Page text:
The main reason I feel busy is because I have 1.5 jobs, plus a mess of things on the side, so it always feels like I’m working on something. When I’m not working on something, I’m thinking about what I need to work on. But am I really that busy? Maybe not as much as I believe I am.
Here’s a list of the (mostly crappy) jobs I had while writing nine novels before the tenth book got sold.
Do you work in an open-plan office? Would you be better off in a cubicle? Quartz explains why open-plan offices make us less productive (and also more likely to get sick).
Your friend got you a job. How do you thank her?
Mental Floss has a list of best-selling authors and their experiences with rejection. I remember being rejected from a paid internship I really wanted when I was a fresh-faced graduate. You get used to seeing rejections when you’re young and starting out, but this one particularly hurt because I had interviewed with four of the senior editors in the office, and had my hopes up. Years later, the same company contacted me and offered me a staff job, which I turned down because I was already happy with what I was doing. Rejection is not the end of the world, though it can feel like it at the time.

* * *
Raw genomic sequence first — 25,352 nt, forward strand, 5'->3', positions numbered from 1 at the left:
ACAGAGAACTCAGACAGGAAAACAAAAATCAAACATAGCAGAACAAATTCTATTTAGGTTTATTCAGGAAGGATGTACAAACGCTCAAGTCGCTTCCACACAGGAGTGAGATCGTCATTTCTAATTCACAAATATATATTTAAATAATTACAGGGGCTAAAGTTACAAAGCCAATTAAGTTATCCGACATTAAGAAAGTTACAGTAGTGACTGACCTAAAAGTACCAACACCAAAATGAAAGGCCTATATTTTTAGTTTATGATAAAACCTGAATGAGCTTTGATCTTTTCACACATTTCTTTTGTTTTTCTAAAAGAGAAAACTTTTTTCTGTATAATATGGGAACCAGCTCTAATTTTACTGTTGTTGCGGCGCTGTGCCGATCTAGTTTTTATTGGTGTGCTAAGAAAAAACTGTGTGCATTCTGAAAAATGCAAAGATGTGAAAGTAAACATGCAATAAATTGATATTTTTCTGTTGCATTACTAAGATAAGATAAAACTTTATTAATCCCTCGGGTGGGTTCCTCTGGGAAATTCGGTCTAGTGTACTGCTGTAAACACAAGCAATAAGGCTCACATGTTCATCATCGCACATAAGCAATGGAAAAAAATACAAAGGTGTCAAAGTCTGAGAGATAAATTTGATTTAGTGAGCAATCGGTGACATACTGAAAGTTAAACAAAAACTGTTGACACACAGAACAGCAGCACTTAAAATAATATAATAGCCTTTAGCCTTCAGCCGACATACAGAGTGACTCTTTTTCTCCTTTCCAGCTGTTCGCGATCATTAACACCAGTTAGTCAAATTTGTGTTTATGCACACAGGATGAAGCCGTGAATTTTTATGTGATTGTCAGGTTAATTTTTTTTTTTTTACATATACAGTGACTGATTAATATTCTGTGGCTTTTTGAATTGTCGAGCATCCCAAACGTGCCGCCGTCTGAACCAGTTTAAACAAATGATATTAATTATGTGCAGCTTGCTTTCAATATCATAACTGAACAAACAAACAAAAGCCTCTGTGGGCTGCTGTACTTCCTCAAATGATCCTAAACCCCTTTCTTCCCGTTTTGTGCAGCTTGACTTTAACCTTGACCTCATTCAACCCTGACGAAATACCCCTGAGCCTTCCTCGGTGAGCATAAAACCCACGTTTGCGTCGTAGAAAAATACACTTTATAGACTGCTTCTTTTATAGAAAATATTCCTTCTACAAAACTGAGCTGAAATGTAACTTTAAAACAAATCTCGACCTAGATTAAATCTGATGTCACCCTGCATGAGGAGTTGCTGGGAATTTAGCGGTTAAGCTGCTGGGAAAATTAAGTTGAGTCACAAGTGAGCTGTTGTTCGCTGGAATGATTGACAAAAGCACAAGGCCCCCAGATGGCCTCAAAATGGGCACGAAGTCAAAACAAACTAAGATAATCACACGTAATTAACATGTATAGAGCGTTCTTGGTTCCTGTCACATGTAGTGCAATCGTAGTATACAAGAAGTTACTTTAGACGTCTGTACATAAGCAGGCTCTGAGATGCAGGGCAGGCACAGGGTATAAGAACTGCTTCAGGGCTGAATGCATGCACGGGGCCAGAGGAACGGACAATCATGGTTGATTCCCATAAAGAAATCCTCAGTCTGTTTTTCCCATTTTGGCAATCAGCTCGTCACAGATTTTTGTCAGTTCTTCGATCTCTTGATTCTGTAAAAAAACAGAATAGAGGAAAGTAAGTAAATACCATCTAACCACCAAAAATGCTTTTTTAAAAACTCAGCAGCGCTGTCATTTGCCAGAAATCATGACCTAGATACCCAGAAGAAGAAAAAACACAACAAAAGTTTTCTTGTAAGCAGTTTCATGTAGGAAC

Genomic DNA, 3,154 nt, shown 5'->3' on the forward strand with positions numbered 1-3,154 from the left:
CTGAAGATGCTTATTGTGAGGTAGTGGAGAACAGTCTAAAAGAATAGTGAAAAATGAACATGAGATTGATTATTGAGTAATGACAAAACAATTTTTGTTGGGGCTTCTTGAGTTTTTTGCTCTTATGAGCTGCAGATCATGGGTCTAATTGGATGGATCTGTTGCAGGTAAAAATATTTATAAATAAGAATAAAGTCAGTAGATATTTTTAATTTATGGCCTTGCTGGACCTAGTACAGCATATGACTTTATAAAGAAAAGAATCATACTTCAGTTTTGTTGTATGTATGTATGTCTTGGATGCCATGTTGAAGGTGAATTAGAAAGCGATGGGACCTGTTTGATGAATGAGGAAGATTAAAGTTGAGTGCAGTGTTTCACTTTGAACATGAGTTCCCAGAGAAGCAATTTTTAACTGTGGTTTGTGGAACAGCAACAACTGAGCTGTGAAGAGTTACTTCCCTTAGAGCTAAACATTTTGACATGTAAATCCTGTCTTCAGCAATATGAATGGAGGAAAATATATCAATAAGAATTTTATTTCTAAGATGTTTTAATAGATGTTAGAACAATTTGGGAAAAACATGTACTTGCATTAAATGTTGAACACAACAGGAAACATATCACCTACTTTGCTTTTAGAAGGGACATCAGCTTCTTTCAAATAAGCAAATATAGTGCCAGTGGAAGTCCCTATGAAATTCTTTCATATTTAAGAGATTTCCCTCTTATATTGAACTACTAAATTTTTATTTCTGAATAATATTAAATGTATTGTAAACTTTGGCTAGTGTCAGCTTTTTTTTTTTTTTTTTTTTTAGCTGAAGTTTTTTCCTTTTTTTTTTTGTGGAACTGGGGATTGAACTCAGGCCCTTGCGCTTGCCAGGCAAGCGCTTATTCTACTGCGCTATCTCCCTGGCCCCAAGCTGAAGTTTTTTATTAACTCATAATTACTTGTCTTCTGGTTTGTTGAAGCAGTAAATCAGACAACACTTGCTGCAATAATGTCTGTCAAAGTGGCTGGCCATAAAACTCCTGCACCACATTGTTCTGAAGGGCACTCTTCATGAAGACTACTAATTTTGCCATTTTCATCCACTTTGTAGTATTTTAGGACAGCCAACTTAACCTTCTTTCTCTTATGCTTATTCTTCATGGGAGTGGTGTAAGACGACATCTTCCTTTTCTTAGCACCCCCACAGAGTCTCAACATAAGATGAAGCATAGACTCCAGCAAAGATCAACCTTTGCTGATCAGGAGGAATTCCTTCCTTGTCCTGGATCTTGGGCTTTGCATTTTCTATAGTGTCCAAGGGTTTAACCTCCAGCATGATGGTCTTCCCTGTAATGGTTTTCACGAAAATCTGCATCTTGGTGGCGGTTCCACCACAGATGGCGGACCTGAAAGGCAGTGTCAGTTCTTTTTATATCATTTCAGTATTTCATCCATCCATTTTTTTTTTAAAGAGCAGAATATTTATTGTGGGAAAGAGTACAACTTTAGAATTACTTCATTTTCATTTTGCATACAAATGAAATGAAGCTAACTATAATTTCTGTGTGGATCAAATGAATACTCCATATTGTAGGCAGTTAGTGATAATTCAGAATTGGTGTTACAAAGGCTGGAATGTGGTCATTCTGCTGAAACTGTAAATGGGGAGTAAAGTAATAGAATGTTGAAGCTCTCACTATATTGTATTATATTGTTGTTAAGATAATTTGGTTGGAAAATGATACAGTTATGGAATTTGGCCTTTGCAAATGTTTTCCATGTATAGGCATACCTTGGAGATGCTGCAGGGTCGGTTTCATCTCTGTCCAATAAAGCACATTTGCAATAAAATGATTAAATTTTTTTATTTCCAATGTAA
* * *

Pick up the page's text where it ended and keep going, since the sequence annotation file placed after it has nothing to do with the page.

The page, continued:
Susan Adams at Forbes thinks that high school students should make LinkedIn profiles because it will help them get jobs and will professionalize their online presence. She makes some compelling points, kind of.